primary lymphedema

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chronic swelling of a part due to accumulation of interstitial fluid (edema) secondary to obstruction of lymphatic vessels or lymph nodes.
congenital lymphedema Milroy disease.
primary lymphedema lymphedema that appears spontaneously without known cause. See table.
Miller-Keane Encyclopedia and Dictionary of Medicine, Nursing, and Allied Health, Seventh Edition. © 2003 by Saunders, an imprint of Elsevier, Inc. All rights reserved.

pri·mar·y lymph·e·de·ma

a form of lymphedema observed chiefly in young women and girls, characterized by diffuse swelling of the lower extremities.
Synonym(s): lymphedema praecox
Farlex Partner Medical Dictionary © Farlex 2012
References in periodicals archive ?
The hypothesis for the difference in volume loss within the first week is that, in primary lymphedema, the edema usually begins at the feet with the progression to fibrosis being greater in the distal region.
In primary lymphedema, the proximal region of the thigh is normalized faster than the distal edema with the last region to be normalized being the feet, more specifically the toes.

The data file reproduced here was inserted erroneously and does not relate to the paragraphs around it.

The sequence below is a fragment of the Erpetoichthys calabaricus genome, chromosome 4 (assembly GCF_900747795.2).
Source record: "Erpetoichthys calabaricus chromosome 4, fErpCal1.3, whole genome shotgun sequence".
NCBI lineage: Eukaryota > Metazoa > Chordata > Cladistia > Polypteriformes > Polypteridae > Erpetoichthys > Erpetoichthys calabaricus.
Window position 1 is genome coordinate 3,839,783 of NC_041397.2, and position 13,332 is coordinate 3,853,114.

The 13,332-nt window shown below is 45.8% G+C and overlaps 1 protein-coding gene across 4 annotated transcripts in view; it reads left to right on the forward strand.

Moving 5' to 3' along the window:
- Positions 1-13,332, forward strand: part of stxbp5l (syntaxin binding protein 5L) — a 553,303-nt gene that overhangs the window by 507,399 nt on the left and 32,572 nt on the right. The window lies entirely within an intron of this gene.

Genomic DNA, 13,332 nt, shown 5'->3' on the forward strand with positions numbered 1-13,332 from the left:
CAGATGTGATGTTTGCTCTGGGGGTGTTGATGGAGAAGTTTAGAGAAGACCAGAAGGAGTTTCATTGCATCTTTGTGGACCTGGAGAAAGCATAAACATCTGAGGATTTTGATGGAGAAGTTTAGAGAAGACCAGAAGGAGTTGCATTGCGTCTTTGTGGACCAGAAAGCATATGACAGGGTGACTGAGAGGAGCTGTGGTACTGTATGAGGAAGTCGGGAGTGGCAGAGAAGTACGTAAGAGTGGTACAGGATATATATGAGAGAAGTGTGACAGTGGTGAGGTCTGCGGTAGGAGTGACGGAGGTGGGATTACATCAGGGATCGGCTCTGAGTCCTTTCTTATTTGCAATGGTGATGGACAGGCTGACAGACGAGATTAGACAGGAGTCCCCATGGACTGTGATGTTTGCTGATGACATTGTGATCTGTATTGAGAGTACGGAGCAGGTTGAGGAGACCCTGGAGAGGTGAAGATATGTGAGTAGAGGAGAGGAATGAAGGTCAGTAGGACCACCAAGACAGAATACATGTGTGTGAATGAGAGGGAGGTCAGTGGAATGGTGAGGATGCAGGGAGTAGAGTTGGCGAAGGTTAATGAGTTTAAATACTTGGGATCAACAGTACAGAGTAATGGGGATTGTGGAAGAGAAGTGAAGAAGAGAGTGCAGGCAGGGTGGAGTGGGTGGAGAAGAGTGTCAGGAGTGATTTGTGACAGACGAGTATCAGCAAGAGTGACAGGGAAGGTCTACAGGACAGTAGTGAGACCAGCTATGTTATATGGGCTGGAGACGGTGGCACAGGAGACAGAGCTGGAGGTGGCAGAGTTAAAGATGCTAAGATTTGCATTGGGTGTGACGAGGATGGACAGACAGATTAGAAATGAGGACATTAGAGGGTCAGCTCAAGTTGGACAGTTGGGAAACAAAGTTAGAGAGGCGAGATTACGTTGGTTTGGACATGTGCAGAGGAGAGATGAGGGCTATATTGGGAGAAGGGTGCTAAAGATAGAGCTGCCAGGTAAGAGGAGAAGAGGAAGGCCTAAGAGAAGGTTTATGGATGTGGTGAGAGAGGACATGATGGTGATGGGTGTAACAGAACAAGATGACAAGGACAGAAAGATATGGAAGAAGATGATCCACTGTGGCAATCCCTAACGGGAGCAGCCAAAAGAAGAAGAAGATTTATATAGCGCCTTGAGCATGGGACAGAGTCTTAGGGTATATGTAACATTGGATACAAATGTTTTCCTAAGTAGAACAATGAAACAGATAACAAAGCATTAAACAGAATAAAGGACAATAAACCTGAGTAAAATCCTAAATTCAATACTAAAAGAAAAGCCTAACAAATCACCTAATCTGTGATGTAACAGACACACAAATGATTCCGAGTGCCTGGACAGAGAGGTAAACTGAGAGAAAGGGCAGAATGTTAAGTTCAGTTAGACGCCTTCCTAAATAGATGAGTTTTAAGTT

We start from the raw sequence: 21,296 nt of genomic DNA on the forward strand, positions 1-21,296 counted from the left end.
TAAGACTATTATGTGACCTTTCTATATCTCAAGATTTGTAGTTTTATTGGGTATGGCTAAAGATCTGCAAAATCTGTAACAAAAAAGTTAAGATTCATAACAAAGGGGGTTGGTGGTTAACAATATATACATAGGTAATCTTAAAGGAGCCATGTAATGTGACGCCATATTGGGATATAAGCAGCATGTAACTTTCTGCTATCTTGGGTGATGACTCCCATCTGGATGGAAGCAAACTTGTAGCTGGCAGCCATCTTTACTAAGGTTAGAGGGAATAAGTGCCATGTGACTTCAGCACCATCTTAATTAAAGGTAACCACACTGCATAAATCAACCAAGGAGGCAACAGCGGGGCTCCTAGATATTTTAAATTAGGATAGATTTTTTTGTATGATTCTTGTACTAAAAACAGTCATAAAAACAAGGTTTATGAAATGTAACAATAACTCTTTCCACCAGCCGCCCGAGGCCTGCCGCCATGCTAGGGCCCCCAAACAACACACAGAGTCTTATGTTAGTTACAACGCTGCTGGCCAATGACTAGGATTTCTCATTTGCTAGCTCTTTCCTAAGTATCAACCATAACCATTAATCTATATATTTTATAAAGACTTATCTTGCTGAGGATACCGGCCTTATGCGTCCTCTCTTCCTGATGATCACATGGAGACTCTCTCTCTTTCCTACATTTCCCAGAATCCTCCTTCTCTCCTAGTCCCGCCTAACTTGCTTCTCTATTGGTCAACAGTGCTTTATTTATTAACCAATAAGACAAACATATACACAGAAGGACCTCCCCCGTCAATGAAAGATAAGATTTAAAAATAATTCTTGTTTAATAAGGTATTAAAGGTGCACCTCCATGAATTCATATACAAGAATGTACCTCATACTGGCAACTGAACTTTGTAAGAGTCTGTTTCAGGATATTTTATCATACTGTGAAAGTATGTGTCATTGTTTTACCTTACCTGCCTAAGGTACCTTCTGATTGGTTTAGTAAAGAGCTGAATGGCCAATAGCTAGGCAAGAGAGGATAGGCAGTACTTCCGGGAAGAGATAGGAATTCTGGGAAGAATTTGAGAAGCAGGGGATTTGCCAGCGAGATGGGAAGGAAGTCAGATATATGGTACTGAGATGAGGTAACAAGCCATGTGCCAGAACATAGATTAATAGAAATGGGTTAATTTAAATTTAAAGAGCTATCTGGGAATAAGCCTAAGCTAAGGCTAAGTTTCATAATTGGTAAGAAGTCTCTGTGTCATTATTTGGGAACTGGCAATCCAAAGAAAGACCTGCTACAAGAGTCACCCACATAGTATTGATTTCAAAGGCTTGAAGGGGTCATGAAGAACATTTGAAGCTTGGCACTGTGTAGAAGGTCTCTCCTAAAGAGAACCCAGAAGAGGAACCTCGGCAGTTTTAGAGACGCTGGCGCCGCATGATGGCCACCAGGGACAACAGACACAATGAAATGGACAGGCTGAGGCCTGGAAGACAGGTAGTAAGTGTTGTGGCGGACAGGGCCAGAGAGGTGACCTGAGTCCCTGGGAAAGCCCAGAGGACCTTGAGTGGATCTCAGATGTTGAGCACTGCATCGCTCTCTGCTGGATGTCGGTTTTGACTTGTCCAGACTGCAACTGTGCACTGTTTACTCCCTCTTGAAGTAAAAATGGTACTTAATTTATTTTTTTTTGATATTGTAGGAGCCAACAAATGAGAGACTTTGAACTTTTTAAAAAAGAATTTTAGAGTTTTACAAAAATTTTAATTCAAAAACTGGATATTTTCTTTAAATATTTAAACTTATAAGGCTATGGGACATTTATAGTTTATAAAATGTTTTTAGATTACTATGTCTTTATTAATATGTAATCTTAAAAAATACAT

In secondary lymphedema, the reduction of the edema at the thigh is slower than with primary lymphedema, while the decrease is faster below the knee.
Volumetric reductions below the knee are faster with intensive treatment in secondary rather than in primary lymphedema.
Primary lymphedema associated with disturbed growth/ cutaneous/vascular anomalies.
Primary Lymphedema associated with disturbed growth and/or cutaneous/vascular anomalies
It is classically seen in the postmastectomy lymphedematous arm (Stewart-Treves syndrome) but has also been reported in primary lymphedema and chronic filarial lymphedema.
Primary lymphedema, which results from a non-syndromic inherited condition or as a part of a syndromic disorder (i.e., Turner, Noonan, Prader-Willi, Klippel-Trenaunay, or vascular malformations [Figure 14]), is the most common type in children.
Primary lymphedema is classified into two subgroups: idiopathic and familial (hereditary) [5].
In primary lymphedema, some type of developmental abnormality exists in the lymphatic system.

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